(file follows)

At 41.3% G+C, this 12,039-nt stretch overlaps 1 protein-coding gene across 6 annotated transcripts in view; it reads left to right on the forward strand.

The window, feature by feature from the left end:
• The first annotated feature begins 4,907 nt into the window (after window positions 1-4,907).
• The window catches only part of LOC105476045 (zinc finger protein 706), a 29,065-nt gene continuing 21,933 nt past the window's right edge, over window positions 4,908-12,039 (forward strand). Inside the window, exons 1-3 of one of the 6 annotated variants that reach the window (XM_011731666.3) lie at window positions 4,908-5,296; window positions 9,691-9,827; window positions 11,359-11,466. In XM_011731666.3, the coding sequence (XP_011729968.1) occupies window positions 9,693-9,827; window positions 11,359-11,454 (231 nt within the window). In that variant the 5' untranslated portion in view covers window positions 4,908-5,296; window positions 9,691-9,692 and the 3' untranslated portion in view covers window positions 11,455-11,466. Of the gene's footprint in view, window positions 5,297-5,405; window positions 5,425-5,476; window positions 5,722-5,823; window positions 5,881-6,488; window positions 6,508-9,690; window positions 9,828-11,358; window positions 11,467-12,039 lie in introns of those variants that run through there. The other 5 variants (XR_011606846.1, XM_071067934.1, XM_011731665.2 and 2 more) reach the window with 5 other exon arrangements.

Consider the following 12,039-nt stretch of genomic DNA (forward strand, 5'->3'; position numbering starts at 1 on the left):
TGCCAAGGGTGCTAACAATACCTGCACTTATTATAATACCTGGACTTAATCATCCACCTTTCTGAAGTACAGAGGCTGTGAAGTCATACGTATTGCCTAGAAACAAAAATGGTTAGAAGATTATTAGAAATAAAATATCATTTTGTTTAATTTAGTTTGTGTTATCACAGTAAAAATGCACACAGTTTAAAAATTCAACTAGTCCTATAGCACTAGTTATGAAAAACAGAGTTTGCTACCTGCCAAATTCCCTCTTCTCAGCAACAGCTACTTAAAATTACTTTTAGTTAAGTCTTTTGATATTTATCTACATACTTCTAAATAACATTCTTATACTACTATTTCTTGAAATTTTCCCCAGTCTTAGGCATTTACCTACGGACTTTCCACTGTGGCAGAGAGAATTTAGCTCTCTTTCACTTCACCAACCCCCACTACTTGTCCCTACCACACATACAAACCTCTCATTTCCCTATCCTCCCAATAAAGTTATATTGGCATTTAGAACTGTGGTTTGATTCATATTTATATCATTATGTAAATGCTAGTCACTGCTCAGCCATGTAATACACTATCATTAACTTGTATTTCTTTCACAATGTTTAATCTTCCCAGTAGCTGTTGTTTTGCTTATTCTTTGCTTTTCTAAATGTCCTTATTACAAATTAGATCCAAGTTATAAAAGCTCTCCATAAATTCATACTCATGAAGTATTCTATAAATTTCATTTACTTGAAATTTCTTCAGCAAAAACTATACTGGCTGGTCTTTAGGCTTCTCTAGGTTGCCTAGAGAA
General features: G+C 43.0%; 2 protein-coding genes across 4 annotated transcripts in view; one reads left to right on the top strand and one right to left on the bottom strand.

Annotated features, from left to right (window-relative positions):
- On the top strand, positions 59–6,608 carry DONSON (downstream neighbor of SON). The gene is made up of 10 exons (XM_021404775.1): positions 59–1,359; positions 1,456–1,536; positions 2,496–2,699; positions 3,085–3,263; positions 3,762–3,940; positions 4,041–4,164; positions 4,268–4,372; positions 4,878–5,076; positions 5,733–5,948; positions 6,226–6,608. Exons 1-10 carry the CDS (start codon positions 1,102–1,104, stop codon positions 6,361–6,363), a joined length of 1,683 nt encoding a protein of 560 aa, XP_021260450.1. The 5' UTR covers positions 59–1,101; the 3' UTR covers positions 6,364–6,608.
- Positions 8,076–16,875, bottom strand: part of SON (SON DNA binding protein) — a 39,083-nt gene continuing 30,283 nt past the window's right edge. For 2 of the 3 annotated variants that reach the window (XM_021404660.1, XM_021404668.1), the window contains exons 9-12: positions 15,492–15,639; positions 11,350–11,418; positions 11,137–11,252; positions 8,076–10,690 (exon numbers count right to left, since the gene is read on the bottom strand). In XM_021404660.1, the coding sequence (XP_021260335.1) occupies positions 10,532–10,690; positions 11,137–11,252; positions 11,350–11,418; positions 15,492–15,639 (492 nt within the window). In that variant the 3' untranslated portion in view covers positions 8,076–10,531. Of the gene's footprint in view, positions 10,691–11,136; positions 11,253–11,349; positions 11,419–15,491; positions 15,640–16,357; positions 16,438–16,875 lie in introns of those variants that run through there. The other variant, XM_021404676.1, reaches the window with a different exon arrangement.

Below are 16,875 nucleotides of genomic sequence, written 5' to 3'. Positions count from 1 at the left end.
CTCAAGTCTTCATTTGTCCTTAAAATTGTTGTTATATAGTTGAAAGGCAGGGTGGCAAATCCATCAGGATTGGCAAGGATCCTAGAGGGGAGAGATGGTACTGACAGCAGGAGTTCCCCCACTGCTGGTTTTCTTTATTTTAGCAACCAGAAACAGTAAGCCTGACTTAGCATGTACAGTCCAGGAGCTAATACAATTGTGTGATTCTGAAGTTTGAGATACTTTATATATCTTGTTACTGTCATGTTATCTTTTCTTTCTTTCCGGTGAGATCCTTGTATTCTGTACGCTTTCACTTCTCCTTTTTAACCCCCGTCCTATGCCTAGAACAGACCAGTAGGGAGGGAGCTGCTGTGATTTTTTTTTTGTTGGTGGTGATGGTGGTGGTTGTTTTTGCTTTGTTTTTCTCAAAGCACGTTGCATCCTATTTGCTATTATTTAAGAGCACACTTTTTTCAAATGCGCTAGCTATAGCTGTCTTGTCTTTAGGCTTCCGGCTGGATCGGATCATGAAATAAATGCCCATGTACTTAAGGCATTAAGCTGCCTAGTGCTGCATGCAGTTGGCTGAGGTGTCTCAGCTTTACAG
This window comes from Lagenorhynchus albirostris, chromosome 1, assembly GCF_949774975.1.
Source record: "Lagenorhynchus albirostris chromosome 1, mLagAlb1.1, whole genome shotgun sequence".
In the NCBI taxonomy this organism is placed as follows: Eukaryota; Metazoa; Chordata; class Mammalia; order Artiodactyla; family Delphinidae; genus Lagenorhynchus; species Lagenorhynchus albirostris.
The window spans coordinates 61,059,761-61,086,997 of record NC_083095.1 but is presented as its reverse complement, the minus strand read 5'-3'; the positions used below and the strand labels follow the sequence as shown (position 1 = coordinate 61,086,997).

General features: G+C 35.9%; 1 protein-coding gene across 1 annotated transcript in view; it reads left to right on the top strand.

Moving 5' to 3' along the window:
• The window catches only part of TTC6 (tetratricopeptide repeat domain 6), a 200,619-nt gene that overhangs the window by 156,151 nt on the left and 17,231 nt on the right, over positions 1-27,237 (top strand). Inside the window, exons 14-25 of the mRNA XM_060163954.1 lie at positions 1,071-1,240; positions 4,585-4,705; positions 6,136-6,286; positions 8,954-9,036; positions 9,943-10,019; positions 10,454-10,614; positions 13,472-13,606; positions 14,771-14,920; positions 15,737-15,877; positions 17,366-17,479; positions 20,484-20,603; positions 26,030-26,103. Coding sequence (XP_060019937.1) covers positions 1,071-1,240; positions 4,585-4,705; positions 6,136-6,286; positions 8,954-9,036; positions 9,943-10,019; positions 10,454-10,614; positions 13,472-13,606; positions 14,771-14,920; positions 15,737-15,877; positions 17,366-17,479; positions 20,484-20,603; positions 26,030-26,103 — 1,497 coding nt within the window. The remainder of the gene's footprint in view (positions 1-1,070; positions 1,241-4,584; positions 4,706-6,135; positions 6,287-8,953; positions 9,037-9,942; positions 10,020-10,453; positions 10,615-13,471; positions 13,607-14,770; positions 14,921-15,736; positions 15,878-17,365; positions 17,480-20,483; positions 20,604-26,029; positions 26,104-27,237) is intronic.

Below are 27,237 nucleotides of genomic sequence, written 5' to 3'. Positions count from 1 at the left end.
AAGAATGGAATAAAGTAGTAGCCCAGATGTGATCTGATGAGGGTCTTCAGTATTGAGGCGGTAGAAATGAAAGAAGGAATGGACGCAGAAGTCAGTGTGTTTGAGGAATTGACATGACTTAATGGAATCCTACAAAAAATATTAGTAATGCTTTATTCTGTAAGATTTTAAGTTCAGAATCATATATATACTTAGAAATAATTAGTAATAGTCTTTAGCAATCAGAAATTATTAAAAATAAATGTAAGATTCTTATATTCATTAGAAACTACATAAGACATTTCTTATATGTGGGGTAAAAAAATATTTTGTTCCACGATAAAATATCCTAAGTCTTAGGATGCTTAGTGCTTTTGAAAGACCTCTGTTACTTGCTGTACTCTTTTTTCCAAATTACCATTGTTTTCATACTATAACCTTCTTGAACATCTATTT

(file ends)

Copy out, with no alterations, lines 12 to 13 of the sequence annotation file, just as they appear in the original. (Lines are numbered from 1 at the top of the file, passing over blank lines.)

CTCAAGTCTTCATTTGTCCTTAAAATTGTTGTTATATAGTTGAAAGGCAGGGTGGCAAATCCATCAGGATTGGCAAGGATCCTAGAGGGGAGAGATGGTACTGACAGCAGGAGTTCCCCCACTGCTGGTTTTCTTTATTTTAGCAACCAGAAACAGTAAGCCTGACTTAGCATGTACAGTCCAGGAGCTAATACAATTGTGTGATTCTGAAGTTTGAGATACTTTATATATCTTGTTACTGTCATGTTATCTTTTCTTTCTTTCCGGTGAGATCCTTGTATTCTGTACGCTTTCACTTCTCCTTTTTAACCCCCGTCCTATGCCTAGAACAGACCAGTAGGGAGGGAGCTGCTGTGATTTTTTTTTTGTTGGTGGTGATGGTGGTGGTTGTTTTTGCTTTGTTTTTCTCAAAGCACGTTGCATCCTATTTGCTATTATTTAAGAGCACACTTTTTTCAAATGCGCTAGCTATAGCTGTCTTGTCTTTAGGCTTCCGGCTGGATCGGATCATGAAATAAATGCCCATGTACTTAAGGCATTAAGCTGCCTAGTGCTGCATGCAGTTGGCTGAGGTGTCTCAGCTTTACAG
This window comes from Lagenorhynchus albirostris, chromosome 1, assembly GCF_949774975.1.